|<< WoR Ch. 13: The Day's Masterpiece / WoR Ch. 15: A Hand with the Tower >>|
Mateform meek for love to share,
–From the Listener Song of Listing, 5th stanza
Progression of the Chapter:
Adolin discourses with his unnamed Shardblade about when he won it, and the battle ahead; he prepares for the duel, mentally and physically; Adolin joins his brother and aunt in the staging room; Renarin runs Adolin through his victory checklist, confirming that chicken was consumed, a chain was pocketed, and a sword was spoken to; Adolin remains stalwartly illiterate in the face of glyphs; no one worries overmuch about the delay of Kaladin in particular; Adolin enters the arena, which is full of onlookers but empty of Sadeas; his opponent, Salinor, prepares for a traditional and artistic duel; Adolin beats him senseless in a show of undignified brutality; despite the highjudge’s shock, no one can prove he broke any rules; Adolin ignores accusations of cheating and takes Salinor’s Shardblade; Adolin gives Renarin the Blade, although his brother doesn’t really seem to want or like it; Navani compliments Adolin’s strategy, and promises to find him more duels.
Quote of the Chapter:
|“|| "Victory?" Adolin guessed.
Navani lowered it, raising an eyebrow at him.
"What?" Adolin said as his armorers entered, carrying the pieces of his Shardplate.
"It says 'safety and glory'," Navani said. "It wouldn’t kill you to learn some glyphs, Adolin."
He shrugged. "Never seemed that important."
Adolin doesn't even know enough to tell the difference between one word and two? How did this never seem important to him, at all? (Just why male illiteracy amongst the followers of Vorinism even exists is baffling!)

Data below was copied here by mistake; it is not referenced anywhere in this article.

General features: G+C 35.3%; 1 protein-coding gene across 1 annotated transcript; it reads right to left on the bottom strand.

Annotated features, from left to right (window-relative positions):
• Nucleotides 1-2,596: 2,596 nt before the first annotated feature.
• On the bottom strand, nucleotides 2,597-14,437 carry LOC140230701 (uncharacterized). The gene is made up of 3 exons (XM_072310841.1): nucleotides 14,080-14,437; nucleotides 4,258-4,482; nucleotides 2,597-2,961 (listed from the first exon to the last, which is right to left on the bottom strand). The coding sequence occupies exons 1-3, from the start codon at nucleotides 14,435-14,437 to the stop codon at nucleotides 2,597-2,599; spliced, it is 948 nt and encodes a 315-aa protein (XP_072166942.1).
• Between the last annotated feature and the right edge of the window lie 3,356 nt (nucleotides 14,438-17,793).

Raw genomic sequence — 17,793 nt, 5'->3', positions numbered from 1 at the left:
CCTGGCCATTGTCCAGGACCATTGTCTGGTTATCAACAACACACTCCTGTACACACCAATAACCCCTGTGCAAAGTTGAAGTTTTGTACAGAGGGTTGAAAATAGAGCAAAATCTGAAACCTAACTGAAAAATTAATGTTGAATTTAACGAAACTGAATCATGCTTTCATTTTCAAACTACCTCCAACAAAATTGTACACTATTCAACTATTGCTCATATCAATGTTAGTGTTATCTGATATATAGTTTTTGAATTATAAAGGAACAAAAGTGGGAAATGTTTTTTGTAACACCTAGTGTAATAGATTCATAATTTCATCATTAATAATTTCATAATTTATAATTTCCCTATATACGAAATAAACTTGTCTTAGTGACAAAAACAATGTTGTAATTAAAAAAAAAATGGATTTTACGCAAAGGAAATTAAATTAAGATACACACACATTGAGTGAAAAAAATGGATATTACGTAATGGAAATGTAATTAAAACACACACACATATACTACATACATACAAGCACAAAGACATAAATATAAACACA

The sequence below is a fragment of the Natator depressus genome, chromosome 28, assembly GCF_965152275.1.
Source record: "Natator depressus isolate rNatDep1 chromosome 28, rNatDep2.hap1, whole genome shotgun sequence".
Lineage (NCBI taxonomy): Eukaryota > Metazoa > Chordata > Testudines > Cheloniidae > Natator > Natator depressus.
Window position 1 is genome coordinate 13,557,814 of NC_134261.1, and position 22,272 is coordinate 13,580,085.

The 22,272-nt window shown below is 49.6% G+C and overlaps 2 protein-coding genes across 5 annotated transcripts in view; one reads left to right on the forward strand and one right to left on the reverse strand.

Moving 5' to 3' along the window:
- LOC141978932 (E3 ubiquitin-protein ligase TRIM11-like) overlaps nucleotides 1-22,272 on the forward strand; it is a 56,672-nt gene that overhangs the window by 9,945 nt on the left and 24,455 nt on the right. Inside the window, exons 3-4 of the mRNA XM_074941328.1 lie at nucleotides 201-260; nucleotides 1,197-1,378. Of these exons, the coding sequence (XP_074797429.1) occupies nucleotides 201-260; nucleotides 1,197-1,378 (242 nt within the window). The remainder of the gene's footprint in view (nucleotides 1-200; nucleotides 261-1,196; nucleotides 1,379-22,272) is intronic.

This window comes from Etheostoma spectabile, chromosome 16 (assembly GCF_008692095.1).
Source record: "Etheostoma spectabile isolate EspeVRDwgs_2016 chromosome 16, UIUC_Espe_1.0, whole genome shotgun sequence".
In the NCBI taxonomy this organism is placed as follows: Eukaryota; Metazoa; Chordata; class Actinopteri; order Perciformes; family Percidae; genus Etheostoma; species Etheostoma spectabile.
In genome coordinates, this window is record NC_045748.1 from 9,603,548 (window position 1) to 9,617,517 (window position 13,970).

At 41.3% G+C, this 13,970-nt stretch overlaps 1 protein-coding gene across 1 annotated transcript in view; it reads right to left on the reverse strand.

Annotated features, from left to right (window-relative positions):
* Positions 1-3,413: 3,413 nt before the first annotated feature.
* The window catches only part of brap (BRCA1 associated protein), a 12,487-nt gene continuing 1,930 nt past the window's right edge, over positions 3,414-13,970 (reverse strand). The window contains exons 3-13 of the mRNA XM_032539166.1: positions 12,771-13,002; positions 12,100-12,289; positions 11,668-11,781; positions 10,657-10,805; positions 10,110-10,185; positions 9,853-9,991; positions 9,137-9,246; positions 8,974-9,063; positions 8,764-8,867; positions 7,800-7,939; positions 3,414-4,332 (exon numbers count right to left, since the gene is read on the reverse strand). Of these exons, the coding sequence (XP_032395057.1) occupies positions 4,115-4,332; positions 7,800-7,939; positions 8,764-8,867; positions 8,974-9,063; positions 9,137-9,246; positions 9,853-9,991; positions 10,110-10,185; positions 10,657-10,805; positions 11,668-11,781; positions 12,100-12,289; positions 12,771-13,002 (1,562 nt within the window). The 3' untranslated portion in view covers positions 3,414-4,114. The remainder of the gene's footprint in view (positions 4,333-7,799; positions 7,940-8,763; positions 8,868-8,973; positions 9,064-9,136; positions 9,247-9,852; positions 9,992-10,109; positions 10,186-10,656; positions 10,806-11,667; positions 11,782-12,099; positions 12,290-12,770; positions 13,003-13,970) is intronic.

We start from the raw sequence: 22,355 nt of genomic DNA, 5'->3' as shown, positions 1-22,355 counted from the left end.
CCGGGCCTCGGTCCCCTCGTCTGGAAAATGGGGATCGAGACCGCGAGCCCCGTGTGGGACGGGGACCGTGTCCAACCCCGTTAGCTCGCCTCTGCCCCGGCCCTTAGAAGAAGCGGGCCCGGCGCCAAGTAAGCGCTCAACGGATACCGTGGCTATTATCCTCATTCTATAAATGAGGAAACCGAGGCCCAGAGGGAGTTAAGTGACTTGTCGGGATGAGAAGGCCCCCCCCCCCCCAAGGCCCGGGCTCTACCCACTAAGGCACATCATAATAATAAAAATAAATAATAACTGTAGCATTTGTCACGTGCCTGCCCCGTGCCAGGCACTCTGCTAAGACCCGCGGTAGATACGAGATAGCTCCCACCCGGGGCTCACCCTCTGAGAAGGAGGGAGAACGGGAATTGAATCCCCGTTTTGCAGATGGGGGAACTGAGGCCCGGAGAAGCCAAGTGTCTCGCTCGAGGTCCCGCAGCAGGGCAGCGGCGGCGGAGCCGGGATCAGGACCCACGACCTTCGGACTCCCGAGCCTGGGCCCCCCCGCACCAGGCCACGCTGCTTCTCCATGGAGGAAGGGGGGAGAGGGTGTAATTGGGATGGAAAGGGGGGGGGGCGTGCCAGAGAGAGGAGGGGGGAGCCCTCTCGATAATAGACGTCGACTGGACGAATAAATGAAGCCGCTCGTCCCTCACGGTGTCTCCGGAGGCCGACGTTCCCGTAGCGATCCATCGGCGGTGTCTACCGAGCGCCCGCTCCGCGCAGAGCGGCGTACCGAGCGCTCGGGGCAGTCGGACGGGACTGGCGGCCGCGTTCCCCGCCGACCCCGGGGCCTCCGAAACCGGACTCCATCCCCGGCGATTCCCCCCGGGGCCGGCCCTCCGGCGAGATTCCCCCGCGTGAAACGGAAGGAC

Adolin is finally back in his natural environment; the duelist is passionate, powerful, but most surprisingly of all, calculating and tactical. He knows that Salinor is no threat to him, and he knows that he isn’t dueling for himself, so he takes a path designed to make the biggest possible impact and further his father's goals. Even though he actually embarrassed Salinor because he was full of rage, there was probably a part of him driving forward the scheme.
Dalinar reads glyphs, as does Kaladin, and they’re established as useful tactical tools. Adolin is, to put it plainly, a jock. But he’s a smart jock. He reads opponents and situations effortlessly.
While his pre-duel preparations seem deeply silly in the abstract, though they manage to make a kind of sense: he has to eat chicken because a duelist needs protein, and Adolin makes sure to get it. He carries his mother’s chain, and while that has no obvious tactical advantage, no one could blame him for the sentiment. (except Navani, who sometimes reacts to the emotional displays of others with whom she is close). Most importantly, he talks to his sword, and while this is the strangest, it’s also strangely appropriate. Adolin seems to have an ill-formed sense of the big secret about Shardblades. He never named his sword, because he feels like the Radiant who first owned it must have given it a more appropriate name. He treats it not like a possession, but a partner.
Adolin and Renarin care about each other so much, and they’re a wonderful team. (Too bad Adolin is forcing the painful Shardblade on his poor, supposedly sickly brother.)
In the end, Navani remains confident of her daughter’s return.
After getting the Shards beaten out of him, Salinor is surrounded by fearspren.
While not much is technically new in this chapter, there is a solid regrounding in the mechanics of Plate and Blade. Also, a Shardbearer can break the bond on a Shardblade, by touching the ruby on the hilt that binds the Bearer and Blade together.
Almost every Adolin chapter in The Way of Kings was also a Dalinar chapter. However, now that Adolin is a fully-fledged and mostly-independent viewpoint character, he’s earned himself a chapter symbol of his own. It’s a little strange that the duelist depicted in this symbol isn’t in Windstance, Adolin’s preferred form.
This is the first time Kalak has been seen in a chapter arch. He’s definitely not shown up in any other chapter of Words of Radiance. Kalak’s attributes are Resolute and Builder, which only kind of fit the mood of this chapter. But, then again, Kalak didn’t particularly embody those virtues in the Prelude to The Way of Kings.
- Paraphrased from Alice Arneson